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Building a Next.js static website based on Airtable

09.05.20202 Min Read — In Next.js

The Next.js team is continuously delivering killer features. The getStaticProps function is one of them (available from Next.js 9.3). It is only run at build time, contrary to getInitialProps who is run on both server runtime and client-side runtime. Its purpose is to compute the necessary data for your page to render ahead of time (i.e. before a client even requests your page). This has several perks:

  • Only compute the data once, at build time, when you run next build. You only need to call APIs/read from databases once. This means you can afford to do slow stuff as well as not save some money if you're paying for APIs
  • Page can be statically served from a CDN, no need for a traditional backend. This is huge!
  • Better performance client-wise since data doesn’t have to be computed on each request, you can directly serve the fully rendered page to the user. This is huge as well!

What is beautiful about the getStaticProps function is that you can rely on server-side stuff like reading from a database, a CMS or from the filesystem, and the code as well as dependencies used to do this will automagically be removed from your client bundle. Gatsby, on the other hand, makes you write the fetching logic in the gatsby-node.js file. Next.js provides in comparison a per page approach, which I think is more intuitive. You can, of course, build hybrid pages where part of data is fetched at build time, and the rest of the data is fetched client-side for dynamic stuff that depends on user input for example.

To demonstrate this, we’ll build a small app that displays data from Airtable. If you don't know Airtable, it's kind of an Excel/Database hybrid service that enables a team to make nice spreadsheets containing complex information easily. The data can then be queried with an API. Airtable provides premade templates for showcasing or quick starting a project. We’ll use the Product catalog one. It looks like this:

Airtable product catalog template
Airtable Product catalog template

The goal of our app is to allow non-technical people to edit an online spreadsheet and allow other people to view the spreadsheet data on a website. Airtable is a pretty cool product. It’s excellent for rapid prototyping and will provide a simple database that you can edit easily. The UI is stellar and their free tier is pretty generous too.

Airtable has a Node.js lib we can use to make requests to the Airtable API easily instead of making HTTP requests by hand.

As you can see, it already includes a nice base to work on such as images, categories, prices...

Let's build a page to display basic furniture information: the name of the furniture, its type, some images, and its price. As said earlier, we’ll need to query the Airtable furniture catalog in a getStaticProps function. Let’s put in our main page file. /pages/index.js. Simply export an async function named getStaticProps:

import React from 'react';

export async function getStaticProps() {}

function Home() {
  return 'Hello';
}

export default Home;

getStaticProps will feed the data it returns to the default React component Home. Let’s say Home needs a list of products, then that’s what we will return from getStaticProps:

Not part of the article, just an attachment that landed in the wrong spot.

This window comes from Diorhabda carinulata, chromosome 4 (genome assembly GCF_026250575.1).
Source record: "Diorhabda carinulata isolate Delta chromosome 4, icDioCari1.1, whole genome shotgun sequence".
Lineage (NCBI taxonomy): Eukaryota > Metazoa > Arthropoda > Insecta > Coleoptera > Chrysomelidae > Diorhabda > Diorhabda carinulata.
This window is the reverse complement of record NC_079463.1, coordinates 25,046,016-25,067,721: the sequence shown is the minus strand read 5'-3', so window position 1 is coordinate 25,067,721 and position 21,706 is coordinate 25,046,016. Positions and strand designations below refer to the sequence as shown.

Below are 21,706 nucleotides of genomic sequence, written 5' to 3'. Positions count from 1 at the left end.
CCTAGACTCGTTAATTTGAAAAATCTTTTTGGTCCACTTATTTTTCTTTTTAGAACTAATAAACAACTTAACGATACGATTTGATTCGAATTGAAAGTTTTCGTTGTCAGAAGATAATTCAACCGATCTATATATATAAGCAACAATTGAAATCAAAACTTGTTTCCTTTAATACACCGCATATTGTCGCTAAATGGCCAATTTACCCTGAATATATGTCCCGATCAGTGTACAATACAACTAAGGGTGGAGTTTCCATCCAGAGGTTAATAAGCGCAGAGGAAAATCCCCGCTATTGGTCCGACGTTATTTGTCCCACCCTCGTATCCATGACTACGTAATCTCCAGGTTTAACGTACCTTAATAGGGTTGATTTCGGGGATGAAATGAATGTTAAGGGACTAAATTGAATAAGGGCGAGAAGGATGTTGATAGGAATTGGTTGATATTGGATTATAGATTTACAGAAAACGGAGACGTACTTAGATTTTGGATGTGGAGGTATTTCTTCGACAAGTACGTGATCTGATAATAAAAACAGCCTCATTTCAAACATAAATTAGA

export async function getStaticProps() {
  const products = [];

  return {
    props: {
      products,
    },
  };
}

function Home({ products }) {
  return 'Hello';
}

To fetch the products, we’ll use the convenient airtable npm package which will call the Airtable API under the hood. Key things here:

  • We need to provide an apiKey parameter. You’ll get this from your Airtable account.
  • We need to provide a base ID. It is a unique identifier for your Airtable spreadsheet (here named Product catalog)
  • Lastly, we need to provide the name of the table we want to query, here Furniture
  • We select just the fields we need Name, Type, Images and Unit cost
import Airtable from 'airtable';

export async function getStaticProps() {
  const airtable = new Airtable({
    apiKey: 'YOUR_API_KEY',
  });

  const records = await airtable
    .base('YOUR_BASE_ID')('Furniture')
    .select({
      fields: ['Name', 'Type', 'Images', 'Unit cost'],
    })
    .all();

  const products = records.map((product) => {
    return {
      name: product.get('Name'),
      type: product.get('Type'),
      images: product.get('Images').map((image) => image.url),
      cost: product.get('Unit cost'),
    };
  });

  return {
    props: {
      products,
    },
  };
}

That’s it. This function will be executed at build time and provide the products prop to the page component Home. We can now simply display it by creating a quick Product component. Styles are inlined for brevity.

function Product({ name, type, images, cost }) {
  return (
    <div style={{ padding: '32px' }}>
      <div>
        <b>{name}</b>
      </div>
      <div>{type}</div>
      {images.map((image) => (
        <img style={{ maxWidth: 200 }} key={image} src={image} alt={name} />
      ))}
      <div>${cost}</div>
    </div>
  );
}

function Home({ products }) {
  return (
    <div>
      <h1 className="title">Airtable Next.js example</h1>

      <div>
        {products.map((product) => (
          <Product
            key={product.name}
            name={product.name}
            type={product.type}
            images={product.images}
            cost={product.cost}
          />
        ))}
      </div>
    </div>
  );
}

This will look like this:

Airtable Next.js example
Our Airtable furniture catalog displayed by our Next.js app

I hope you found this (humble 😀) post useful. If you have any question, leave a comment below or ping @windkomo on twitter 😄

You can find the full GitHub repo here.

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